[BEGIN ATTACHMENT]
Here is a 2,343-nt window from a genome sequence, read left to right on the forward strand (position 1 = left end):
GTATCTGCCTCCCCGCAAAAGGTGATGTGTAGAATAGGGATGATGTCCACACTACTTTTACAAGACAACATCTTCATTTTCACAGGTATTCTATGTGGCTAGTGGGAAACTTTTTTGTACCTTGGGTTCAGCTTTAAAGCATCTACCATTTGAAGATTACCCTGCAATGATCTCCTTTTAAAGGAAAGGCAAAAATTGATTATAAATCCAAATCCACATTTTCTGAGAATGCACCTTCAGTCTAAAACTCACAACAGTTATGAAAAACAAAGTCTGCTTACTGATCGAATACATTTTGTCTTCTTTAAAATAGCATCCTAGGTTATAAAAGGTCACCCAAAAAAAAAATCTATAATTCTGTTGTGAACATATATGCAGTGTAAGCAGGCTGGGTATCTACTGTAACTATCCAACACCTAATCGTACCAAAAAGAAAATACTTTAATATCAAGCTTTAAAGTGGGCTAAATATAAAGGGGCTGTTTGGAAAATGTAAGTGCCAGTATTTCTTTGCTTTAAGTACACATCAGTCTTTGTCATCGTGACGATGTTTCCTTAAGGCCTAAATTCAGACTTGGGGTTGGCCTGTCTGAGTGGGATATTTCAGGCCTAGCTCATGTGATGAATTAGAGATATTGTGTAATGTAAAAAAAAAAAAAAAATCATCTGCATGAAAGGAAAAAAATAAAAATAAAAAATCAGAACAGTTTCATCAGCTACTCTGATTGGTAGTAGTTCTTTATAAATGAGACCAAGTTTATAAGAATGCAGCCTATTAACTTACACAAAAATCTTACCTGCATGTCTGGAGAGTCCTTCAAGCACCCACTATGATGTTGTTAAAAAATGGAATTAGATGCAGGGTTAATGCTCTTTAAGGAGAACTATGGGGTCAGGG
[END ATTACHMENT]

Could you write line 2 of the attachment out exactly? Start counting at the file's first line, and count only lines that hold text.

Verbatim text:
GTATCTGCCTCCCCGCAAAAGGTGATGTGTAGAATAGGGATGATGTCCACACTACTTTTACAAGACAACATCTTCATTTTCACAGGTATTCTATGTGGCTAGTGGGAAACTTTTTTGTACCTTGGGTTCAGCTTTAAAGCATCTACCATTTGAAGATTACCCTGCAATGATCTCCTTTTAAAGGAAAGGCAAAAATTGATTATAAATCCAAATCCACATTTTCTGAGAATGCACCTTCAGTCTAAAACTCACAACAGTTATGAAAAACAAAGTCTGCTTACTGATCGAATACATTTTGTCTTCTTTAAAATAGCATCCTAGGTTATAAAAGGTCACCCAAAAAAAAAATCTATAATTCTGTTGTGAACATATATGCAGTGTAAGCAGGCTGGGTATCTACTGTAACTATCCAACACCTAATCGTACCAAAAAGAAAATACTTTAATATCAAGCTTTAAAGTGGGCTAAATATAAAGGGGCTGTTTGGAAAATGTAAGTGCCAGTATTTCTTTGCTTTAAGTACACATCAGTCTTTGTCATCGTGACGATGTTTCCTTAAGGCCTAAATTCAGACTTGGGGTTGGCCTGTCTGAGTGGGATATTTCAGGCCTAGCTCATGTGATGAATTAGAGATATTGTGTAATGTAAAAAAAAAAAAAAAATCATCTGCATGAAAGGAAAAAAATAAAAATAAAAAATCAGAACAGTTTCATCAGCTACTCTGATTGGTAGTAGTTCTTTATAAATGAGACCAAGTTTATAAGAATGCAGCCTATTAACTTACACAAAAATCTTACCTGCATGTCTGGAGAGTCCTTCAAGCACCCACTATGATGTTGTTAAAAAATGGAATTAGATGCAGGGTTAATGCTCTTTAAGGAGAACTATGGGGTCAGGG